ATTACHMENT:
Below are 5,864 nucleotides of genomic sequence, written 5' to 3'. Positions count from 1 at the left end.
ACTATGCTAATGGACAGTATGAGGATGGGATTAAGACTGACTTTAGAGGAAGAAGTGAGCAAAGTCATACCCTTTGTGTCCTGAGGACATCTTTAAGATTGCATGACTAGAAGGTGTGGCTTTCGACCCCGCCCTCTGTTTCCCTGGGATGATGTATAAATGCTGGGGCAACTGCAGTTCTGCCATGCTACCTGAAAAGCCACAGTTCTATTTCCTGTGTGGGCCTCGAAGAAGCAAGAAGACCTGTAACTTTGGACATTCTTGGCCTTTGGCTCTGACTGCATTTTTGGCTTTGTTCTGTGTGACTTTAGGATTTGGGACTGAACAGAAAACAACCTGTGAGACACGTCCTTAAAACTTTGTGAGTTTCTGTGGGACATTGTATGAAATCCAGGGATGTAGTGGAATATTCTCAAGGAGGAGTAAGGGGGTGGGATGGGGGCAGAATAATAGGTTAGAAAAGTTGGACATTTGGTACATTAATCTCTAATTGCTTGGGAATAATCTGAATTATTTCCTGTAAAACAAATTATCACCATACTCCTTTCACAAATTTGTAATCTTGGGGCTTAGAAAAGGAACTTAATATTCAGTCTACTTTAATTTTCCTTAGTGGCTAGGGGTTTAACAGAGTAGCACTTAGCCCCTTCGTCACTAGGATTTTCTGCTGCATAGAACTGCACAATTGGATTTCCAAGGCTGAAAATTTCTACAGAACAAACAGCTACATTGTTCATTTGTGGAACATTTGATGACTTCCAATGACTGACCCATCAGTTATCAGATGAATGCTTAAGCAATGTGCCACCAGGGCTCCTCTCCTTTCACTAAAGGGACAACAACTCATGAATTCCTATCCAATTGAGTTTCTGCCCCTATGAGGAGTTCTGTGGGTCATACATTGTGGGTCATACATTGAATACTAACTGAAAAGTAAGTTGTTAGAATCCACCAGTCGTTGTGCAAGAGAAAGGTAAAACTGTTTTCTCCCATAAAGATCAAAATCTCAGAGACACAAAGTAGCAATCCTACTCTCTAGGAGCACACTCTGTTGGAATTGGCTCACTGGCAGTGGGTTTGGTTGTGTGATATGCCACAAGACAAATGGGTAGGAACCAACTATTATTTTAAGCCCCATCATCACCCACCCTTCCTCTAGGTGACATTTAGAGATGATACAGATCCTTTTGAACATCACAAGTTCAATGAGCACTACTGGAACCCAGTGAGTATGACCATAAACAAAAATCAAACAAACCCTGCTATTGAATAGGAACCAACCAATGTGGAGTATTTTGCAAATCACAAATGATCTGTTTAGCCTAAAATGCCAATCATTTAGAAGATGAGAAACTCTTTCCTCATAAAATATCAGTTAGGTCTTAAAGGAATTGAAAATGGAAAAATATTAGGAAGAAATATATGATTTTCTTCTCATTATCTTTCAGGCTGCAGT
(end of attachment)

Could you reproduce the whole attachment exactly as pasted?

Below are 5,864 nucleotides of genomic sequence, written 5' to 3'. Positions count from 1 at the left end.
ACTATGCTAATGGACAGTATGAGGATGGGATTAAGACTGACTTTAGAGGAAGAAGTGAGCAAAGTCATACCCTTTGTGTCCTGAGGACATCTTTAAGATTGCATGACTAGAAGGTGTGGCTTTCGACCCCGCCCTCTGTTTCCCTGGGATGATGTATAAATGCTGGGGCAACTGCAGTTCTGCCATGCTACCTGAAAAGCCACAGTTCTATTTCCTGTGTGGGCCTCGAAGAAGCAAGAAGACCTGTAACTTTGGACATTCTTGGCCTTTGGCTCTGACTGCATTTTTGGCTTTGTTCTGTGTGACTTTAGGATTTGGGACTGAACAGAAAACAACCTGTGAGACACGTCCTTAAAACTTTGTGAGTTTCTGTGGGACATTGTATGAAATCCAGGGATGTAGTGGAATATTCTCAAGGAGGAGTAAGGGGGTGGGATGGGGGCAGAATAATAGGTTAGAAAAGTTGGACATTTGGTACATTAATCTCTAATTGCTTGGGAATAATCTGAATTATTTCCTGTAAAACAAATTATCACCATACTCCTTTCACAAATTTGTAATCTTGGGGCTTAGAAAAGGAACTTAATATTCAGTCTACTTTAATTTTCCTTAGTGGCTAGGGGTTTAACAGAGTAGCACTTAGCCCCTTCGTCACTAGGATTTTCTGCTGCATAGAACTGCACAATTGGATTTCCAAGGCTGAAAATTTCTACAGAACAAACAGCTACATTGTTCATTTGTGGAACATTTGATGACTTCCAATGACTGACCCATCAGTTATCAGATGAATGCTTAAGCAATGTGCCACCAGGGCTCCTCTCCTTTCACTAAAGGGACAACAACTCATGAATTCCTATCCAATTGAGTTTCTGCCCCTATGAGGAGTTCTGTGGGTCATACATTGTGGGTCATACATTGAATACTAACTGAAAAGTAAGTTGTTAGAATCCACCAGTCGTTGTGCAAGAGAAAGGTAAAACTGTTTTCTCCCATAAAGATCAAAATCTCAGAGACACAAAGTAGCAATCCTACTCTCTAGGAGCACACTCTGTTGGAATTGGCTCACTGGCAGTGGGTTTGGTTGTGTGATATGCCACAAGACAAATGGGTAGGAACCAACTATTATTTTAAGCCCCATCATCACCCACCCTTCCTCTAGGTGACATTTAGAGATGATACAGATCCTTTTGAACATCACAAGTTCAATGAGCACTACTGGAACCCAGTGAGTATGACCATAAACAAAAATCAAACAAACCCTGCTATTGAATAGGAACCAACCAATGTGGAGTATTTTGCAAATCACAAATGATCTGTTTAGCCTAAAATGCCAATCATTTAGAAGATGAGAAACTCTTTCCTCATAAAATATCAGTTAGGTCTTAAAGGAATTGAAAATGGAAAAATATTAGGAAGAAATATATGATTTTCTTCTCATTATCTTTCAGGCTGCAGT